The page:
Stadium managers operate with theories of crowd behaviour – whether they realise it or not! These theories have practical implications for the management of emergencies. Some of these effects may be good, others less so. This article describes some of the latest ideas in the field of mass emergency psychology, and how they can inform best practice.

The Nature of Collective Resilience: Survivor Reactions to the 2005 London Bombings

John Drury, Chris Cocking, Steve Reicher

Accounts from over 90 survivors and 56 witnesses of the 2005 London bombings were analysed to determine the relative prevalence of mass behaviors associated with either psychosocial vulnerability (e.g. ‘selfishness’, mass panic) or collective resilience (e.g. help, unity). ‘Selfish’ behaviors were found to be rare; mutual helping was more common. There is evidence for (a) a perceived continued danger of death after the explosions; (b) a sense of unity amongst at least some survivors, arising from this perceived danger; (c) a link between this sense of unity and helping; and (d) risk-taking to help strangers. We suggest a novel explanation for this evidence of ‘collective resilience’, based on self-categorization theory, according to which common fate entails a redefinition of self (from ‘me’ to ‘us’) and hence enhanced concern for others in the crowd.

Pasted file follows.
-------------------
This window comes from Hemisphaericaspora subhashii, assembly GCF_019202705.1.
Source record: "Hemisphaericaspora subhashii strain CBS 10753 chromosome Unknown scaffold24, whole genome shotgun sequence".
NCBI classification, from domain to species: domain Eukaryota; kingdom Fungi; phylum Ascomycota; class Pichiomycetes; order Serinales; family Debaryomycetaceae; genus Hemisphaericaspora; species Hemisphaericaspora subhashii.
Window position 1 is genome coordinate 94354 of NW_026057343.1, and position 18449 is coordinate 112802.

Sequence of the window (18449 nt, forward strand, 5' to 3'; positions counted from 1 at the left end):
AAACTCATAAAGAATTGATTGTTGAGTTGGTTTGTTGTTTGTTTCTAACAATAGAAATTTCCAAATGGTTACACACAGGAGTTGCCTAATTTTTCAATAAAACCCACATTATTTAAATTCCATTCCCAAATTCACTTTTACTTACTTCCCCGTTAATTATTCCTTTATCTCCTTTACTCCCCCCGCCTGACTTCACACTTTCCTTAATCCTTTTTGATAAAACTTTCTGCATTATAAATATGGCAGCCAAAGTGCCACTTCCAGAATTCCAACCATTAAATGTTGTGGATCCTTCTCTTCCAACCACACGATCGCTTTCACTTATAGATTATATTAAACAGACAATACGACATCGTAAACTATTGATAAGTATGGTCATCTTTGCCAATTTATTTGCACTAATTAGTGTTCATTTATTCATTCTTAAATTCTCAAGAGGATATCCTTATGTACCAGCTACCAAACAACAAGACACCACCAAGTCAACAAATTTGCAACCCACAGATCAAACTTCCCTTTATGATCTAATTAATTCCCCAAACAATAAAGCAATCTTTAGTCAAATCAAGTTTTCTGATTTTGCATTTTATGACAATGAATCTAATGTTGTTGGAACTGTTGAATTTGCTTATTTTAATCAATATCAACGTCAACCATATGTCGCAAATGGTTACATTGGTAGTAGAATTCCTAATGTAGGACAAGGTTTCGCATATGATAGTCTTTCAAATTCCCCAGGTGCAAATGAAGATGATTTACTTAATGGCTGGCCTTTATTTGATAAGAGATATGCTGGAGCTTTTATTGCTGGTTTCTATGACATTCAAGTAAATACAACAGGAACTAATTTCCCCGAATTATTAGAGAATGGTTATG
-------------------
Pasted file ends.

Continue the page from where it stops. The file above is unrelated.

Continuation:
Crowds, context and identity: Dynamic categorization processes in the ‘poll tax riot’

Clifford Stott and John Drury

Reicher has recently developed the social identity model of crowd behaviour based on self-categorization theory (SCT). This model begins to tackle the thorny theoretical problems posed by the dynamic nature of crowd action (Reicher, 1996b). The present paper describes an ethnographic study of a crowd event in which there were changes in the inter-group relationships over time. It is suggested that the laboratory evidence in support of SCT is complemented by ethnographic research of this type. By exploring situations in which definitions of context and/or categories are not purposefully manipulated, we can demonstrate the explanatory power of a dynamic and interactive approach to social categorization.

Bias as a Research Strategy in Participant Observation: The Case of Intergroup Conflict

John Drury and Clifford Stott